dc.creatorWATERS, MICHAEL RICHARD.en_US
dc.contributor.authorWATERS, MICHAEL RICHARD.en_US
dc.date.issued1983en_US
dc.publisherThe University of Arizona.en_US
dc.rightsCopyright © is held by the author. Digital access to this material is made possible by the University Libraries, University of Arizona. Further transmission, reproduction or presentation (such as public display or performance) of protected items is prohibited except with permission of the author.en_US
dc.description.abstractA complex late Quaternary alluvial sequence is exposed in Whitewater Draw arroyo, Cochise County, Arizona. The alluvial history is characterized by: (1) sand and gravel deposition in a through-flowing stream between 15,000-8,000 yr B.P. and 6,700-5,500 yr B.P. and (2) cycles of erosion and clay-and-silt deposition in large wet meadows or cienegas between 8,000-6,700 yr B.P. and 5,500 yr B.P.-historic period. Modern arroyo entrenchment began after A.D. 1885 and was largely completed before 1910. The alluvial sequence of the Douglas basin differs in timing, character, and number of degradational and aggradational events, with the exception of the arroyo cutting and filling episode between 6,700 and 5,500 yr B.P., when compared to the alluvial sequence of the adjacent San Pedro Valley and the generalized alluvial chronology for the West. Megafaunal extinction occurred in the Douglas basin no later than 10,400 yr B.P. as evidenced by the occurrence of articulated camel and mammoth remains in sediments of this age. Mammoth, horse, camel, and dire wolf remains from deposits dating 10,400 to 7,000 yr B.P. are in secondary contexts, redeposited from older units. Archaeological remains of the Cochise Culture occur in nearly all the Upper Quaternary deposits of Whitewater Draw. Artifacts of the Sulphur Spring phase, the earliest phase of the Cochise Culture, are found at four sites in Whitewater Draw and at the Lehner site, where they overlie the Clovis horizon. Ground-stone artifacts are the most common element of the Sulphur Spring artifact assemblage and indicate that the Douglas basin was the site of specialized plant gathering and processing. Flaked-stone artifacts are poorly represented and are primarily unifacially retouched flake tools but also include bifacially flaked projectile points. The Sulphur Spring phase dates from 8,000 to 10,000 yr B.P. and probably to 10,500 yr B.P. Evidence suggests that the Sulphur Spring people may have temporally overlapped with relict populations of Pleistocene megafauna during the onset of the Holocene. The Sulphur Spring and western San Dieguito I complex are considered to be temporal equivalents. The Cazador phase is no longer considered a valid phase of the Cochise Culture. Cazador artifacts at the type site occur in deposits equivalent in age to sediments containing Sulphur Spring remains.en_US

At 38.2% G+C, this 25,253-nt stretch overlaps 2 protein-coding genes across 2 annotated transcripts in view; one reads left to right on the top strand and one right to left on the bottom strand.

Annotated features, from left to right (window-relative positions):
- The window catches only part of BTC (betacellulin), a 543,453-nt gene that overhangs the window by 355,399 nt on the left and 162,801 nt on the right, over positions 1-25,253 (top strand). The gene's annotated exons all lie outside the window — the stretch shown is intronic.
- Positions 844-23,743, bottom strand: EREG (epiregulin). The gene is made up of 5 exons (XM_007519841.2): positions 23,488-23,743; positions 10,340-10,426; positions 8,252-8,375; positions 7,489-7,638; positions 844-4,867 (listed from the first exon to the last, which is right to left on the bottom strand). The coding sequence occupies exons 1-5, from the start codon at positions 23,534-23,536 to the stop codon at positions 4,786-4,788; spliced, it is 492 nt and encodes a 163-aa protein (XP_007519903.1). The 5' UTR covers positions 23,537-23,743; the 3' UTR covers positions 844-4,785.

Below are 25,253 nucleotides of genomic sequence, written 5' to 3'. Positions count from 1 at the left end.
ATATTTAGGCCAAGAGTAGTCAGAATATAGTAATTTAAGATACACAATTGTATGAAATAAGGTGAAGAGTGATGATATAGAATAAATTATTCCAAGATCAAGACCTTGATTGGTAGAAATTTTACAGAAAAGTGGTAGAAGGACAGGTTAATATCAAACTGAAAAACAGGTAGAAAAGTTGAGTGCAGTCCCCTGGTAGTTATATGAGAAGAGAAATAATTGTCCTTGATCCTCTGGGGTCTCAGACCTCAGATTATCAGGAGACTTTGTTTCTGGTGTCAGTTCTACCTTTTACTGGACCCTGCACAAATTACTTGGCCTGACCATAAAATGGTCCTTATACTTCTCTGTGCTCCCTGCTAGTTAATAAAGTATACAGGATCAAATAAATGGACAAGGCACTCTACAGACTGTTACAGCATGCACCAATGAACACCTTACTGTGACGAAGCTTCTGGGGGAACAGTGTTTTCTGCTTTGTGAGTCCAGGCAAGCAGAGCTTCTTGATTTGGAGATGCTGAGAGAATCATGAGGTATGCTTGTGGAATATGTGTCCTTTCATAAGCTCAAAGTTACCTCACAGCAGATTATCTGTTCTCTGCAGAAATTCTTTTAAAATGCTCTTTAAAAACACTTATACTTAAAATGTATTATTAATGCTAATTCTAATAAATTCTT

dc.typetexten_US
dc.typeDissertation-Reproduction (electronic)en_US
dc.subjectGeology -- Arizona -- Cochise County.en_US
dc.subjectArchaeology -- Arizona -- Cochise County.en_US
dc.subjectGeology, Stratigraphic -- Quaternary.en_US
thesis.degree.namePh.D.en_US
thesis.degree.leveldoctoralen_US
thesis.degree.disciplineGeosciencesen_US
thesis.degree.disciplineGraduate Collegeen_US
thesis.degree.grantorUniversity of Arizonaen_US
dc.contributor.advisorHaynes, C. V.en_US
dc.contributor.committeememberBaker, V. R.en_US
dc.contributor.committeememberPewe, T. L.en_US
dc.contributor.committeememberJelinek, A. J.en_US
dc.contributor.committeememberHendricks, D. M.en_US
dc.identifier.proquest8404676en_US
dc.identifier.oclc690649691en_US